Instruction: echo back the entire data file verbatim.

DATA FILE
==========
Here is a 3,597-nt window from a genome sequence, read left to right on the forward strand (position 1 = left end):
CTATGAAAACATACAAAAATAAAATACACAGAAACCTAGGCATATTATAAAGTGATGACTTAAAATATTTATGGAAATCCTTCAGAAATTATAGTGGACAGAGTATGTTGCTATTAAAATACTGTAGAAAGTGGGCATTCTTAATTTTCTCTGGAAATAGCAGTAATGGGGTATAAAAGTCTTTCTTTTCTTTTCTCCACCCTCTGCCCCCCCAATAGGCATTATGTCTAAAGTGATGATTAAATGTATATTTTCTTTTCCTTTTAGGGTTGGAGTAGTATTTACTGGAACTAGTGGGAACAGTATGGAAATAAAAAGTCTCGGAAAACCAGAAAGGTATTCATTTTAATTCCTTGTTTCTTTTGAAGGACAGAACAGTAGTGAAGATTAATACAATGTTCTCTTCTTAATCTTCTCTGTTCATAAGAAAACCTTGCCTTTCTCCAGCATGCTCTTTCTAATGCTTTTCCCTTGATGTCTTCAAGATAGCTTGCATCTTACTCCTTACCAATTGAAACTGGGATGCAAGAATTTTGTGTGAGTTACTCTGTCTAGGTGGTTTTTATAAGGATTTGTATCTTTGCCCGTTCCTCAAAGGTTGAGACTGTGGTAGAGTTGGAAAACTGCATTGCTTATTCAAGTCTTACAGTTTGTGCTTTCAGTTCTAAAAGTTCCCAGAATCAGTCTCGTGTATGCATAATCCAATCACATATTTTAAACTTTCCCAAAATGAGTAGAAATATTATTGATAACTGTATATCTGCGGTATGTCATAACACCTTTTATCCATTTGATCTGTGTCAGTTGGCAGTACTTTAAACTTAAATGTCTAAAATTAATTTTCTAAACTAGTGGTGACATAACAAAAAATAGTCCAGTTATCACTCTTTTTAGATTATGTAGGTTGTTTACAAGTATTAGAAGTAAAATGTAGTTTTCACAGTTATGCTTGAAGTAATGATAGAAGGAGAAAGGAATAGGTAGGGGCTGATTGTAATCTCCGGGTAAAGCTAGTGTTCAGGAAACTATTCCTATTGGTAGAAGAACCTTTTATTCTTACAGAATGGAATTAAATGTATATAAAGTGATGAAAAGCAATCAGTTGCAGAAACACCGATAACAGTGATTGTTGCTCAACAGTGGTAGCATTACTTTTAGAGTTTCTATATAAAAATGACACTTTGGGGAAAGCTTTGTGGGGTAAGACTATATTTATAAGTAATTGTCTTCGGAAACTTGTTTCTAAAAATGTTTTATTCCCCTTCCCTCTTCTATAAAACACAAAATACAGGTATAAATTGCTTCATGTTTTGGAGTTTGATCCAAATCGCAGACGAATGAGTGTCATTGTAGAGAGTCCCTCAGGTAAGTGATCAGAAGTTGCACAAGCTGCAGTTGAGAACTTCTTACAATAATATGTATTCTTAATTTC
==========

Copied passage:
Here is a 3,597-nt window from a genome sequence, read left to right on the forward strand (position 1 = left end):
CTATGAAAACATACAAAAATAAAATACACAGAAACCTAGGCATATTATAAAGTGATGACTTAAAATATTTATGGAAATCCTTCAGAAATTATAGTGGACAGAGTATGTTGCTATTAAAATACTGTAGAAAGTGGGCATTCTTAATTTTCTCTGGAAATAGCAGTAATGGGGTATAAAAGTCTTTCTTTTCTTTTCTCCACCCTCTGCCCCCCCAATAGGCATTATGTCTAAAGTGATGATTAAATGTATATTTTCTTTTCCTTTTAGGGTTGGAGTAGTATTTACTGGAACTAGTGGGAACAGTATGGAAATAAAAAGTCTCGGAAAACCAGAAAGGTATTCATTTTAATTCCTTGTTTCTTTTGAAGGACAGAACAGTAGTGAAGATTAATACAATGTTCTCTTCTTAATCTTCTCTGTTCATAAGAAAACCTTGCCTTTCTCCAGCATGCTCTTTCTAATGCTTTTCCCTTGATGTCTTCAAGATAGCTTGCATCTTACTCCTTACCAATTGAAACTGGGATGCAAGAATTTTGTGTGAGTTACTCTGTCTAGGTGGTTTTTATAAGGATTTGTATCTTTGCCCGTTCCTCAAAGGTTGAGACTGTGGTAGAGTTGGAAAACTGCATTGCTTATTCAAGTCTTACAGTTTGTGCTTTCAGTTCTAAAAGTTCCCAGAATCAGTCTCGTGTATGCATAATCCAATCACATATTTTAAACTTTCCCAAAATGAGTAGAAATATTATTGATAACTGTATATCTGCGGTATGTCATAACACCTTTTATCCATTTGATCTGTGTCAGTTGGCAGTACTTTAAACTTAAATGTCTAAAATTAATTTTCTAAACTAGTGGTGACATAACAAAAAATAGTCCAGTTATCACTCTTTTTAGATTATGTAGGTTGTTTACAAGTATTAGAAGTAAAATGTAGTTTTCACAGTTATGCTTGAAGTAATGATAGAAGGAGAAAGGAATAGGTAGGGGCTGATTGTAATCTCCGGGTAAAGCTAGTGTTCAGGAAACTATTCCTATTGGTAGAAGAACCTTTTATTCTTACAGAATGGAATTAAATGTATATAAAGTGATGAAAAGCAATCAGTTGCAGAAACACCGATAACAGTGATTGTTGCTCAACAGTGGTAGCATTACTTTTAGAGTTTCTATATAAAAATGACACTTTGGGGAAAGCTTTGTGGGGTAAGACTATATTTATAAGTAATTGTCTTCGGAAACTTGTTTCTAAAAATGTTTTATTCCCCTTCCCTCTTCTATAAAACACAAAATACAGGTATAAATTGCTTCATGTTTTGGAGTTTGATCCAAATCGCAGACGAATGAGTGTCATTGTAGAGAGTCCCTCAGGTAAGTGATCAGAAGTTGCACAAGCTGCAGTTGAGAACTTCTTACAATAATATGTATTCTTAATTTC